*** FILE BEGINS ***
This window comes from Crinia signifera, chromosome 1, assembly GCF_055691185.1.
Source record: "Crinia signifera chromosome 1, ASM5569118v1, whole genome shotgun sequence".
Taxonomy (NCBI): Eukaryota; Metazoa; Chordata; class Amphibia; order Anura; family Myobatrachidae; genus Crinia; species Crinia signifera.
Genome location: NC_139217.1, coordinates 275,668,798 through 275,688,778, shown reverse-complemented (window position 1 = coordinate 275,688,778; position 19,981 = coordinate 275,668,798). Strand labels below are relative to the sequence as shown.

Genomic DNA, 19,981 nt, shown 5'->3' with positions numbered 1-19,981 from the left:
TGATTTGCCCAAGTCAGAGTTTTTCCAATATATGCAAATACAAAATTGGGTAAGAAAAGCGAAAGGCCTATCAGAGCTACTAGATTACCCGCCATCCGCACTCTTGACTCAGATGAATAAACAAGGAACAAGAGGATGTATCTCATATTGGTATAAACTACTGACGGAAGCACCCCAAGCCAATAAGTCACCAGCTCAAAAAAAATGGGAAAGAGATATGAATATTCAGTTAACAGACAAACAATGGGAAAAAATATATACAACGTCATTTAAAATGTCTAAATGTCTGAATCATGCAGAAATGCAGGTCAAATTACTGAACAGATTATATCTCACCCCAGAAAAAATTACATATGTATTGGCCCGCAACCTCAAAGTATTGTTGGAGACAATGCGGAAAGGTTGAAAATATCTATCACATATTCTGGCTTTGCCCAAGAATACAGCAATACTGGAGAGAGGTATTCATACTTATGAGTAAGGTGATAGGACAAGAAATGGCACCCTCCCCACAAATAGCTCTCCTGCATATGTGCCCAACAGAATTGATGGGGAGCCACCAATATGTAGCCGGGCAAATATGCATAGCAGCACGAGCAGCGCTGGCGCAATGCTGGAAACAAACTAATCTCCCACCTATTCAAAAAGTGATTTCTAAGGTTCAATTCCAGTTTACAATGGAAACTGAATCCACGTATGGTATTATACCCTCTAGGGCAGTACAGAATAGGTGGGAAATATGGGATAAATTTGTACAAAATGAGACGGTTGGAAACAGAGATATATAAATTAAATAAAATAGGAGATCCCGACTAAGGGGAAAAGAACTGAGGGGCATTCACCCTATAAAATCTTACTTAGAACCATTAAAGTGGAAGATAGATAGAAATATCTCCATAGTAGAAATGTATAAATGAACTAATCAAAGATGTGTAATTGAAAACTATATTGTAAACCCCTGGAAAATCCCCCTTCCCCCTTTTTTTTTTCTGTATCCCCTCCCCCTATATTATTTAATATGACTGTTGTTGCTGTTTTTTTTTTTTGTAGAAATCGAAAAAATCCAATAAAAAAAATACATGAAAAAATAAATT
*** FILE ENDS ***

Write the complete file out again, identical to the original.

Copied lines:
This window comes from Crinia signifera, chromosome 1, assembly GCF_055691185.1.
Source record: "Crinia signifera chromosome 1, ASM5569118v1, whole genome shotgun sequence".
Taxonomy (NCBI): Eukaryota; Metazoa; Chordata; class Amphibia; order Anura; family Myobatrachidae; genus Crinia; species Crinia signifera.
Genome location: NC_139217.1, coordinates 275,668,798 through 275,688,778, shown reverse-complemented (window position 1 = coordinate 275,688,778; position 19,981 = coordinate 275,668,798). Strand labels below are relative to the sequence as shown.

Genomic DNA, 19,981 nt, shown 5'->3' with positions numbered 1-19,981 from the left:
TGATTTGCCCAAGTCAGAGTTTTTCCAATATATGCAAATACAAAATTGGGTAAGAAAAGCGAAAGGCCTATCAGAGCTACTAGATTACCCGCCATCCGCACTCTTGACTCAGATGAATAAACAAGGAACAAGAGGATGTATCTCATATTGGTATAAACTACTGACGGAAGCACCCCAAGCCAATAAGTCACCAGCTCAAAAAAAATGGGAAAGAGATATGAATATTCAGTTAACAGACAAACAATGGGAAAAAATATATACAACGTCATTTAAAATGTCTAAATGTCTGAATCATGCAGAAATGCAGGTCAAATTACTGAACAGATTATATCTCACCCCAGAAAAAATTACATATGTATTGGCCCGCAACCTCAAAGTATTGTTGGAGACAATGCGGAAAGGTTGAAAATATCTATCACATATTCTGGCTTTGCCCAAGAATACAGCAATACTGGAGAGAGGTATTCATACTTATGAGTAAGGTGATAGGACAAGAAATGGCACCCTCCCCACAAATAGCTCTCCTGCATATGTGCCCAACAGAATTGATGGGGAGCCACCAATATGTAGCCGGGCAAATATGCATAGCAGCACGAGCAGCGCTGGCGCAATGCTGGAAACAAACTAATCTCCCACCTATTCAAAAAGTGATTTCTAAGGTTCAATTCCAGTTTACAATGGAAACTGAATCCACGTATGGTATTATACCCTCTAGGGCAGTACAGAATAGGTGGGAAATATGGGATAAATTTGTACAAAATGAGACGGTTGGAAACAGAGATATATAAATTAAATAAAATAGGAGATCCCGACTAAGGGGAAAAGAACTGAGGGGCATTCACCCTATAAAATCTTACTTAGAACCATTAAAGTGGAAGATAGATAGAAATATCTCCATAGTAGAAATGTATAAATGAACTAATCAAAGATGTGTAATTGAAAACTATATTGTAAACCCCTGGAAAATCCCCCTTCCCCCTTTTTTTTTTCTGTATCCCCTCCCCCTATATTATTTAATATGACTGTTGTTGCTGTTTTTTTTTTTTGTAGAAATCGAAAAAATCCAATAAAAAAAATACATGAAAAAATAAATT